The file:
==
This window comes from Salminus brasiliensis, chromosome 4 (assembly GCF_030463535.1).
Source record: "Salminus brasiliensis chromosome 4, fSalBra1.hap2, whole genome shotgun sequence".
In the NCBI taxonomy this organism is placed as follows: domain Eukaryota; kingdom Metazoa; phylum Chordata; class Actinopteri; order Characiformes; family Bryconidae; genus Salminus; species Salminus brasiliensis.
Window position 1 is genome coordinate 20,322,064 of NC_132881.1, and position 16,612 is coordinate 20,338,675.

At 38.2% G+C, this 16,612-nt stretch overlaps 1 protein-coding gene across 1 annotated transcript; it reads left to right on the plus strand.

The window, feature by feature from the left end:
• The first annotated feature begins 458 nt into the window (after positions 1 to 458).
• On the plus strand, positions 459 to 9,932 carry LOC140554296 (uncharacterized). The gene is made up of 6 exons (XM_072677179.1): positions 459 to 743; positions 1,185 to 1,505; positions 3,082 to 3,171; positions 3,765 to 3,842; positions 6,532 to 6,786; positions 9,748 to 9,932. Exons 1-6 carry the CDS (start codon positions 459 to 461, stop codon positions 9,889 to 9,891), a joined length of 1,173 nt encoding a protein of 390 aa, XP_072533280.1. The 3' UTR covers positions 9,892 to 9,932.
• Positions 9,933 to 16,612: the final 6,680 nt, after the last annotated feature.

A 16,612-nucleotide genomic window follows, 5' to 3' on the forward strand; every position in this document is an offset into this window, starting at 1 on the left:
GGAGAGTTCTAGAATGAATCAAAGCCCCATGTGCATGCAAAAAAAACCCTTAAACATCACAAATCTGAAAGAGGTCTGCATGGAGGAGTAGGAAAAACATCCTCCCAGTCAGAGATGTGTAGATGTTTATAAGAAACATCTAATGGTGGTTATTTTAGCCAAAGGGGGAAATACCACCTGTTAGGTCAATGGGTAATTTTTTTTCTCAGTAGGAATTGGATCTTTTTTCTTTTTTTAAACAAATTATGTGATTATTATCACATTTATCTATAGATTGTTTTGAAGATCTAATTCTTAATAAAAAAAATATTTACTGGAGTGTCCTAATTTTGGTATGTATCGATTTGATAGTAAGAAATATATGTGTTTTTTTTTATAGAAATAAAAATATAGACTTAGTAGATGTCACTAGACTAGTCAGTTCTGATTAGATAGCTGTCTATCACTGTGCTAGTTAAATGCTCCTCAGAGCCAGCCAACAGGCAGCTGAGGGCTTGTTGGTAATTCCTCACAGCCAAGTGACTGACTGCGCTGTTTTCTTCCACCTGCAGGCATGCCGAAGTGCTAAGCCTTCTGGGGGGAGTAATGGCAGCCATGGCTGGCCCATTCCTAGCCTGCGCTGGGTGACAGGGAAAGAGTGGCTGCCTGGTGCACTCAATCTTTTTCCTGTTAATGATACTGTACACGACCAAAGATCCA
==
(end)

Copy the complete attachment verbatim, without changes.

This window comes from Salminus brasiliensis, chromosome 4 (assembly GCF_030463535.1).
Source record: "Salminus brasiliensis chromosome 4, fSalBra1.hap2, whole genome shotgun sequence".
In the NCBI taxonomy this organism is placed as follows: domain Eukaryota; kingdom Metazoa; phylum Chordata; class Actinopteri; order Characiformes; family Bryconidae; genus Salminus; species Salminus brasiliensis.
Window position 1 is genome coordinate 20,322,064 of NC_132881.1, and position 16,612 is coordinate 20,338,675.

At 38.2% G+C, this 16,612-nt stretch overlaps 1 protein-coding gene across 1 annotated transcript; it reads left to right on the plus strand.

The window, feature by feature from the left end:
• The first annotated feature begins 458 nt into the window (after positions 1 to 458).
• On the plus strand, positions 459 to 9,932 carry LOC140554296 (uncharacterized). The gene is made up of 6 exons (XM_072677179.1): positions 459 to 743; positions 1,185 to 1,505; positions 3,082 to 3,171; positions 3,765 to 3,842; positions 6,532 to 6,786; positions 9,748 to 9,932. Exons 1-6 carry the CDS (start codon positions 459 to 461, stop codon positions 9,889 to 9,891), a joined length of 1,173 nt encoding a protein of 390 aa, XP_072533280.1. The 3' UTR covers positions 9,892 to 9,932.
• Positions 9,933 to 16,612: the final 6,680 nt, after the last annotated feature.

A 16,612-nucleotide genomic window follows, 5' to 3' on the forward strand; every position in this document is an offset into this window, starting at 1 on the left:
GGAGAGTTCTAGAATGAATCAAAGCCCCATGTGCATGCAAAAAAAACCCTTAAACATCACAAATCTGAAAGAGGTCTGCATGGAGGAGTAGGAAAAACATCCTCCCAGTCAGAGATGTGTAGATGTTTATAAGAAACATCTAATGGTGGTTATTTTAGCCAAAGGGGGAAATACCACCTGTTAGGTCAATGGGTAATTTTTTTTCTCAGTAGGAATTGGATCTTTTTTCTTTTTTTAAACAAATTATGTGATTATTATCACATTTATCTATAGATTGTTTTGAAGATCTAATTCTTAATAAAAAAAATATTTACTGGAGTGTCCTAATTTTGGTATGTATCGATTTGATAGTAAGAAATATATGTGTTTTTTTTTATAGAAATAAAAATATAGACTTAGTAGATGTCACTAGACTAGTCAGTTCTGATTAGATAGCTGTCTATCACTGTGCTAGTTAAATGCTCCTCAGAGCCAGCCAACAGGCAGCTGAGGGCTTGTTGGTAATTCCTCACAGCCAAGTGACTGACTGCGCTGTTTTCTTCCACCTGCAGGCATGCCGAAGTGCTAAGCCTTCTGGGGGGAGTAATGGCAGCCATGGCTGGCCCATTCCTAGCCTGCGCTGGGTGACAGGGAAAGAGTGGCTGCCTGGTGCACTCAATCTTTTTCCTGTTAATGATACTGTACACGACCAAAGATCCA